Summary: Jesus’ parable of the dishonest but shrewd steward shows us that what people want is something real, not just nice thoughts; and that the use of God’s money is our finest responsibility.
My brother-in-law has a unique ability, a very special talent. He has the ability to go into a men’s clothing store, size up all the merchandise available, and cane out with the very worst, the most atrocious looking stuff that money can buy. What is worse, he does that when he is shopping for me. I have an unbelievably gross collection of woolly argyle socks, ties with gaudy paintings, and sweaters with assorted geometric designs, all of them given by him to me with great gusto on birthdays or at Christmas.
Now of course you know you are supposed to ooh and ah over this stuff, and I have tried. Many times I have tried. But I suspect that my lack of enthusiasm is beginning to be noticed. In the first place, he has commented once or twice that he never actually sees me wearing the stuff; and in the second place, the last time this happened, I had no sooner opened the box bearing some green and orange creation than he grabbed it away from me and said, "It isn’t right, is it? I’ll take it back, I’ll exchange it. Anyway, it’s the thought that counts."
"It’s the thought that counts". That was going to be my line! Now I may not have a sweater to keep warm this winter, but I know that it’s the thought that counts, right?
I had stopped off in the supermarket the other day to pick up a few things, and I ran into a person whom I recognized as someone who is on our membership roll but who comes to worship very rarely. There is a good reason for that in her case, and so I have her permission to tell this story. As we rummaged around together in the longhorn cheese, she said, "I know I haven’t made it to church lately, and I know we haven’t sent in our offerings, and I realize I failed to return your phone calls … but my thoughts were with you."
To tell the truth, the only reason I feel free to tell this story, with or without permission, is that as soon as she had said that – "My thoughts were with you, I was with you in spirit" – as soon as she had said that, she began to giggle, and then laughed, "I guess that doesn’t make any sense, does it?"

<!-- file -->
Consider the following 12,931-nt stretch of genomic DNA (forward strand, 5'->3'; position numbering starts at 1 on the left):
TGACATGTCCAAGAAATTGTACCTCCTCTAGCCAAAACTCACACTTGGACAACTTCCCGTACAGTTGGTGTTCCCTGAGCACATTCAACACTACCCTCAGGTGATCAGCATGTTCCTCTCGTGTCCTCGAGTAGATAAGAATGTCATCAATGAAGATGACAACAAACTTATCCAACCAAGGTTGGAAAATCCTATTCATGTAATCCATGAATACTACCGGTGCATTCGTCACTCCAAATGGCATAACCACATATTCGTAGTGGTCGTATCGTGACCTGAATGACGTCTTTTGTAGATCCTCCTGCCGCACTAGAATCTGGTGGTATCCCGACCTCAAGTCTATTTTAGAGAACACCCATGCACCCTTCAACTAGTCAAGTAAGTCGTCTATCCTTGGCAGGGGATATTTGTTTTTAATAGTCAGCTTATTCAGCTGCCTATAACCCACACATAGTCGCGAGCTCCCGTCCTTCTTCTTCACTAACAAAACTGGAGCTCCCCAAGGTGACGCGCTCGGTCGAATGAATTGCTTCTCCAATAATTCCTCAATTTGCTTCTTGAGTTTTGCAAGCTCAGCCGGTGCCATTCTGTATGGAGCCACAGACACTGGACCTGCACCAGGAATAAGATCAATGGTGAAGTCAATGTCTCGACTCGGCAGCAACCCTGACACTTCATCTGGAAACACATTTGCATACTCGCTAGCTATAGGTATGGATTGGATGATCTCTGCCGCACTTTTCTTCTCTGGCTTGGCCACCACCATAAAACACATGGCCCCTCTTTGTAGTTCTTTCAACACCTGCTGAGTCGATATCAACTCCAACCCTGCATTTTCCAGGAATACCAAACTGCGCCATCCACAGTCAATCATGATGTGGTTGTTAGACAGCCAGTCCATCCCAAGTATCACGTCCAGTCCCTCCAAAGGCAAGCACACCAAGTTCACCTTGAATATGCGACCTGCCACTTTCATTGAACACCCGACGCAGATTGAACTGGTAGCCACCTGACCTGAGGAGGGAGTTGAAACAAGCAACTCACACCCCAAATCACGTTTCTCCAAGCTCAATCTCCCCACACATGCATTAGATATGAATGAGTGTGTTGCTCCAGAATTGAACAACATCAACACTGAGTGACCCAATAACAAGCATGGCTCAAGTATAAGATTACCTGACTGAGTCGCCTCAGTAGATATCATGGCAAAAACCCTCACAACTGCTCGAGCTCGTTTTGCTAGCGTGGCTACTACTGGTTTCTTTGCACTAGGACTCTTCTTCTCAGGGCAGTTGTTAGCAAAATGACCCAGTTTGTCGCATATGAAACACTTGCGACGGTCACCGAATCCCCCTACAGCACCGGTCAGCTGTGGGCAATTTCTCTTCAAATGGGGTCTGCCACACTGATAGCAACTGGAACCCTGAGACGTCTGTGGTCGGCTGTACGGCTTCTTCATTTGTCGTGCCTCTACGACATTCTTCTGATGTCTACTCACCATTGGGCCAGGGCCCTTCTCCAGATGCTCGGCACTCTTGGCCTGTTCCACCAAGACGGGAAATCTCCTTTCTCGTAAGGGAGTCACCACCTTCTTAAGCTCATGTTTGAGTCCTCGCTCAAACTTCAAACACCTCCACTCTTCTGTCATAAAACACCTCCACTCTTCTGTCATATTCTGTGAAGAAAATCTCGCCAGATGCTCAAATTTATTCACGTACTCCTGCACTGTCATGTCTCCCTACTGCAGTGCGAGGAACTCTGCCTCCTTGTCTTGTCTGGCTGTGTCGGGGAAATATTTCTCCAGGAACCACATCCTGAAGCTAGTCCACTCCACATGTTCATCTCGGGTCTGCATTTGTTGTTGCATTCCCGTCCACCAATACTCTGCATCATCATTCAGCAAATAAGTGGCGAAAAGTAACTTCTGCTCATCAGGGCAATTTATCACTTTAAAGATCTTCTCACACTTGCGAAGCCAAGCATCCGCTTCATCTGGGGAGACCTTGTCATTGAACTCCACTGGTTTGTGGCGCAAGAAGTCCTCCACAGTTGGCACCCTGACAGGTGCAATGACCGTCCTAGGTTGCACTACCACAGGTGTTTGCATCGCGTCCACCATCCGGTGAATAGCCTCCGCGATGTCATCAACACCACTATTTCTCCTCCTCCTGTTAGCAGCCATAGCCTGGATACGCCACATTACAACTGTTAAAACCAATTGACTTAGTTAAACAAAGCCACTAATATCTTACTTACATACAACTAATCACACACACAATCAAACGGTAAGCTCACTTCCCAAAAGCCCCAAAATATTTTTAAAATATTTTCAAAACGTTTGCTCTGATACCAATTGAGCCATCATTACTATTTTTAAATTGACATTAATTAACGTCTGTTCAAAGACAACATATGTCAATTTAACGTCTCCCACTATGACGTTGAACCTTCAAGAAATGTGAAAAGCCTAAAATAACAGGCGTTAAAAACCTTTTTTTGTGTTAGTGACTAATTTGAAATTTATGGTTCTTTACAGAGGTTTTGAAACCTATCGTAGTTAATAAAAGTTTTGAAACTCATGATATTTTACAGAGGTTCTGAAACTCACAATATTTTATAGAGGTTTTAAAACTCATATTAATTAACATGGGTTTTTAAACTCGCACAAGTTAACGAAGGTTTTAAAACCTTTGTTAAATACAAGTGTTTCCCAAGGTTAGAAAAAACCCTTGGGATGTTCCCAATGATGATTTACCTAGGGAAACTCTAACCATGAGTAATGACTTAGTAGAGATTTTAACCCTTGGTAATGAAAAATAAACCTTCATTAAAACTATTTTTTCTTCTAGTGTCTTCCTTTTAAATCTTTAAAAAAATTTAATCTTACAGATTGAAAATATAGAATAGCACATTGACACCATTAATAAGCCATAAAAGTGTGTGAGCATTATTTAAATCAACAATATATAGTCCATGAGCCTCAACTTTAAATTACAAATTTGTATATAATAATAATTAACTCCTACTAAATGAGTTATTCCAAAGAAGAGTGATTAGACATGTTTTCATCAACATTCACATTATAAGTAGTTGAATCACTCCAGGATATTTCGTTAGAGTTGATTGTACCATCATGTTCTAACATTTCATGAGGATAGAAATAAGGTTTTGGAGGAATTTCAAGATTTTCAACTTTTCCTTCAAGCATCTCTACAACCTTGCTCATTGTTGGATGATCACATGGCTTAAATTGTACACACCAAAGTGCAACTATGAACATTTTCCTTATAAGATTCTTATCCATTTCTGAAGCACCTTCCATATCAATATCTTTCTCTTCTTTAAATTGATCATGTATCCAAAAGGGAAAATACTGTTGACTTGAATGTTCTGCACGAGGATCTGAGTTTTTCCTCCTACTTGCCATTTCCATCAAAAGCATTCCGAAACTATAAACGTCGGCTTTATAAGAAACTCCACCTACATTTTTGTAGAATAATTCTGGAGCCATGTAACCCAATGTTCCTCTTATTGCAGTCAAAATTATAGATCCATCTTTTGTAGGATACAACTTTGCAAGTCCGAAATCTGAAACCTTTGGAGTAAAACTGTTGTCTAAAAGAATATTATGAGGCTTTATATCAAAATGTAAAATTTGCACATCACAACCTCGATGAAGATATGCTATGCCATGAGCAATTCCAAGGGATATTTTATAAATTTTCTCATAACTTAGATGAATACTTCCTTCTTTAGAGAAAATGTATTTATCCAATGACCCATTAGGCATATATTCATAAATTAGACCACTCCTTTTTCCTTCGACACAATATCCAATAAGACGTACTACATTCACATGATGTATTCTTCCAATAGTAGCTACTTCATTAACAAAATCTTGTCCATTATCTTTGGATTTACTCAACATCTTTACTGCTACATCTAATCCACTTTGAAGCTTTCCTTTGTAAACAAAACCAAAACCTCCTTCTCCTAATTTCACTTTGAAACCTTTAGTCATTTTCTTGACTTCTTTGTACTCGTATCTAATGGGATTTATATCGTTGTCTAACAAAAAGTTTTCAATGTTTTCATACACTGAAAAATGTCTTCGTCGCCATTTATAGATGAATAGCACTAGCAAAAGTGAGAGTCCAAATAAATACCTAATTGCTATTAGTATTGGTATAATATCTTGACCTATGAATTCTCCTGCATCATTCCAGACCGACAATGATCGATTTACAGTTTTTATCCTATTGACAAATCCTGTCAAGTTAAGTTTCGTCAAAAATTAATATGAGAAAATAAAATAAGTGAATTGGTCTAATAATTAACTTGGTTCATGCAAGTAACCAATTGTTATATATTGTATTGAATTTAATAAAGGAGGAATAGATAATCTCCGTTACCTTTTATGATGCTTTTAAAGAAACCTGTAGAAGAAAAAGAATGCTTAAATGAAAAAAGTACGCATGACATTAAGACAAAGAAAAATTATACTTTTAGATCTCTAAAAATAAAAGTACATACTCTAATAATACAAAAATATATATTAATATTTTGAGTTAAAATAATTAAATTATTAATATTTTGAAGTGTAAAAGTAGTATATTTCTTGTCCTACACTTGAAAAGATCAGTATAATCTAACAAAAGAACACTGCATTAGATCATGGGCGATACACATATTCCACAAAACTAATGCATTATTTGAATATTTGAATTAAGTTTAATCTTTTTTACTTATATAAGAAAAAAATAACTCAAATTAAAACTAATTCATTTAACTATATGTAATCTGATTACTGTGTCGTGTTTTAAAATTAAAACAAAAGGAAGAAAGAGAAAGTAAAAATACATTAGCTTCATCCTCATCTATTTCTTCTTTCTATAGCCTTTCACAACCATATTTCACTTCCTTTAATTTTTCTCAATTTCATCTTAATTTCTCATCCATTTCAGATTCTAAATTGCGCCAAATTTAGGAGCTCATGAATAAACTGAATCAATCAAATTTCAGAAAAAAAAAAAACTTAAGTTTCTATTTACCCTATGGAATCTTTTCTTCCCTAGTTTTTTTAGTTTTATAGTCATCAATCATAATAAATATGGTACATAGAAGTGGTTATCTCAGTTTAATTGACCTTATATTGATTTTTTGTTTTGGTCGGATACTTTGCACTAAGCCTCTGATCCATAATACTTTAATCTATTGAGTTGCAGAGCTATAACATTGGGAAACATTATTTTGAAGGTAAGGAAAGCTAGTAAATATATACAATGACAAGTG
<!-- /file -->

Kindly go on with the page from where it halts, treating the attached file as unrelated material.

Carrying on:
Well, sense or not, a lot of us seem to believe it, don’t we? I didn’t do, but it’s the thought that counts. I don’t have a sweater to warm my bones, but it’s the thought that counts. I don’t have a church member in the pews and on the contribution records, but it’s the thought that counts. Hmm.
This week my son called to inform me that the firm where he works was having a cash flow problem, and that he would not be paid on time. The checks would be more than a week late. However, the partners in the firm had called a staff meeting, and the purpose of the staff meeting was just to let everybody know that they cared. No check, but it’s the thought that counts.
My son’s reaction was, "Nice thoughts won’t pay my bills."
Incidentally, every parent in the room can now guess what came next, can’t you? You are wondering what my response was. "Well, I’ll be thinking about you while your credit rating goes down the tubes"? "Well, you’re all grown up now and you’ll have to get out of this one on your own"? "It’s the thought that counts!" You know better than that. He needed a thought and he needed a check!
Reminds me of the time I was trying to get some money together to buy some furniture for the Baptist Student center I was managing. I wrote my supervisor to see if there was anything in the· budget for a table and some chairs, and by return mail I got an envelope with a handful of S&H Green stamps (remember them?) and a single sheet of paper, on which was written a Scripture reference: Acts 3:6. I looked it up. Acts 3:6 says, "Silver and gold have I none, but such as I have give I thee."
It’s the thought that counts. That’s the way we wriggle out of many a claim. That’s our avenue of escape when we are caught with our obligations unpaid and our debts escalating. It’s the thought that counts. But is it?
Jesus tells one parable which just turns upside down all of our common sense notions about how we deal with our responsibilities. It’s a puzzling parable. It seems at first reading not even to make good sense. But if you stay with it and study it, it will teach you something wonderful about the Kingdom and about how to live responsibly.